What do Contingent Under Contract and Pending Mean?

When looking at homes for sale on the internet, it is helpful to understand the meaning of Contingent, Under Contract, and Pending.

The internet is a magical place. It’s full of amazing potential homes for sale, but it can also be a bit confusing. When looking at homes for sale online on ZillowRealtor.com, Trulia, or your local Multi-Listing Service (MLS), it’s helpful to know what certain terms mean in the real estate world. That way you can make sure you’re actually looking at the right house! Here are three terms that you might see on an MLS listing:  Contingent, Under Contract (sometime Under Contract/Taking Back-Up Offers), and Pending.


“Contingent and Under Contract are terms that are often used interchangeably. Once you’ve made an offer and the seller has accepted, there’s a legally binding contract in place.  This contract usually has “contingencies” in it, however, meaning that the sale of the property at the agreed upon price is “contingent” upon the satisfactory outcome of certain things.  Most commonly, contracts are “contingent upon” inspections and financing.  In other words, if the buyer hires and inspector who finds a number of different issues with the home and the seller is not willing to either fix those issues or lower the price, then the buyer can walk away.  Or, if the home doesn’t appraise at the agreed upon price causing an issue with the mortgage, that could cause the deal to fall through.  Cash deals or deals with an “appraisal gap guarantee” in them give sellers more peace of mind and therefore make the buyers who use them more likely to get the property “under contract.”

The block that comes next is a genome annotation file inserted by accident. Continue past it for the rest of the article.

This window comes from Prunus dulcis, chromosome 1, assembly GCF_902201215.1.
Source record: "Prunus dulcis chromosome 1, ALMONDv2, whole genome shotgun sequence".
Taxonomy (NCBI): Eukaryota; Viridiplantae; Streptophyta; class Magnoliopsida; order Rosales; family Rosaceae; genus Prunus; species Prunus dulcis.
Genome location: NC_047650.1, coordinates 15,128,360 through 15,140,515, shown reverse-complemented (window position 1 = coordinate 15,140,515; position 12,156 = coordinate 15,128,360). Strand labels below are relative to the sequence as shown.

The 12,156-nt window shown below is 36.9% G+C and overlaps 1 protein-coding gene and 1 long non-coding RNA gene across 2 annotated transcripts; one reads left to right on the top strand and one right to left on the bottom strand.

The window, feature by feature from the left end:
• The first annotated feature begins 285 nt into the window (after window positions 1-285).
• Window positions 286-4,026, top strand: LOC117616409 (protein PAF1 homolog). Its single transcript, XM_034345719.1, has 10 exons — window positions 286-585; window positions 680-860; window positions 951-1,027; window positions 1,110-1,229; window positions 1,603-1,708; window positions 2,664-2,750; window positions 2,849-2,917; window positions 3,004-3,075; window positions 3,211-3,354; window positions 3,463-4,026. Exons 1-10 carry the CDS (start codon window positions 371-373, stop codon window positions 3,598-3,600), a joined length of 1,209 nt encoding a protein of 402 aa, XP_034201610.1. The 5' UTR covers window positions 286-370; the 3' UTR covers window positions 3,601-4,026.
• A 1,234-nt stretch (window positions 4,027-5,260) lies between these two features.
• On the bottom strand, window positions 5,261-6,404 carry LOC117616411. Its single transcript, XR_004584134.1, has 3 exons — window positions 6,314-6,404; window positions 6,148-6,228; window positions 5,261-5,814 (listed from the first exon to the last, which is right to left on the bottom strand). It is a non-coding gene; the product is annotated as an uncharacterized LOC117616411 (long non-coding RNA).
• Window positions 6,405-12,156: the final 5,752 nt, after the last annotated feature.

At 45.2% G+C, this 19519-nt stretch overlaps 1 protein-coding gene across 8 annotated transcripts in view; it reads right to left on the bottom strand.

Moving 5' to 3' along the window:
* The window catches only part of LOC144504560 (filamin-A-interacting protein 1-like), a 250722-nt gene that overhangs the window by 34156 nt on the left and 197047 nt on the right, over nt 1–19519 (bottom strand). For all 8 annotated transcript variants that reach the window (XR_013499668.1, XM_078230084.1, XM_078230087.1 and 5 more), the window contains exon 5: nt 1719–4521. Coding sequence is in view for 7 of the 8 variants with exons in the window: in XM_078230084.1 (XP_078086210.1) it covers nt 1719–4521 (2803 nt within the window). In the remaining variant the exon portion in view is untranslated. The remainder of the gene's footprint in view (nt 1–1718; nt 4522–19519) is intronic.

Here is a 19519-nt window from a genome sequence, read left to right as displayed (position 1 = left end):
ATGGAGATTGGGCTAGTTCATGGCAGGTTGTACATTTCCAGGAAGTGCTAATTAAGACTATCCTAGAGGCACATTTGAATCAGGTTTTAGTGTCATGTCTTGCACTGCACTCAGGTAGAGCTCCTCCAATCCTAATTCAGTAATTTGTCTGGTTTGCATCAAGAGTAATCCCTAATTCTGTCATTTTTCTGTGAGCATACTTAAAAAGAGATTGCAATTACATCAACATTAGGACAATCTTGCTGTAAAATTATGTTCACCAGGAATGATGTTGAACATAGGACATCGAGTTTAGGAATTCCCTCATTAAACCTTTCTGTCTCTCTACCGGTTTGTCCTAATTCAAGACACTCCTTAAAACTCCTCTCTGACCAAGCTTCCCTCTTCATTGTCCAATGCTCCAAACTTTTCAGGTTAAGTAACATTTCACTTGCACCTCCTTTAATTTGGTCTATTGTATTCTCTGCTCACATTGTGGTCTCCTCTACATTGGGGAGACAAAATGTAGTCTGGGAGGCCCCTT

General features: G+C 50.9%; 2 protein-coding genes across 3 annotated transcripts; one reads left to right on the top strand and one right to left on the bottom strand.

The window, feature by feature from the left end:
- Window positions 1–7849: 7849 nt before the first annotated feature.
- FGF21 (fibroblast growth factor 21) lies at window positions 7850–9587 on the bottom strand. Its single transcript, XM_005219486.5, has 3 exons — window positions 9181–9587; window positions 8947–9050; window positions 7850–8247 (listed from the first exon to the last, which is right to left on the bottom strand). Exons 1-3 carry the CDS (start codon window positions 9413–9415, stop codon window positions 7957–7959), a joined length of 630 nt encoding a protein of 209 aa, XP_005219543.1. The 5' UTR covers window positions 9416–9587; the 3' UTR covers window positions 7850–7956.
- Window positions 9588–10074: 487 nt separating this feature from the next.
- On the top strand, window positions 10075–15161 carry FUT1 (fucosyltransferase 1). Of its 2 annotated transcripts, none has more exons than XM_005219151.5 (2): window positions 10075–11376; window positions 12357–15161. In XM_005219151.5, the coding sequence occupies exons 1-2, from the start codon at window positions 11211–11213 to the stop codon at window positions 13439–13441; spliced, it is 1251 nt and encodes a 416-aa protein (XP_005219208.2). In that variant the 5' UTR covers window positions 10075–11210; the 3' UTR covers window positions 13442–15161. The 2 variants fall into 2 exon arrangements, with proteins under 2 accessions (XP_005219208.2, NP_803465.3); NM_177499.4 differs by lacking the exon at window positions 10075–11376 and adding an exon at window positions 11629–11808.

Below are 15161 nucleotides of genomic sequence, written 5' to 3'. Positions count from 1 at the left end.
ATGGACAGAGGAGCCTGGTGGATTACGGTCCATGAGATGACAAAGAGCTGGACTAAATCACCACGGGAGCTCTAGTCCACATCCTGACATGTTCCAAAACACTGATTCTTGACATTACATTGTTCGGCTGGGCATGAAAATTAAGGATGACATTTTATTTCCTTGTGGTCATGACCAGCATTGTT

There can be other contingencies in addition to inspections and financing, such as making an offer “contingent upon the sale of an existing home” or any number of other contingencies.  Keep in mind that the more contingencies there are in an offer to purchase (or buy/sell agreement), the less attractive that offer is to a seller, typically.

Under Contract

Same as Contingent, above.


Sometimes this is used interchangeably with Contingent or Under Contract, but usually “Pending” would mean that the contingencies have been satisfied, and the buyer and seller are simply waiting for the deal to close at the Title Company.  In other words, the inspection period has passed and the buyer was satisfied with that inspection and they have qualified for the mortgage and have received a “clear to close” from the lender.


We hope this article has helped you better understand the meaning of contingent, under contract and pending when looking at homes for sale on the internet. For more information about real estate terminology and how to use it when searching for your dream home, please visit our website!

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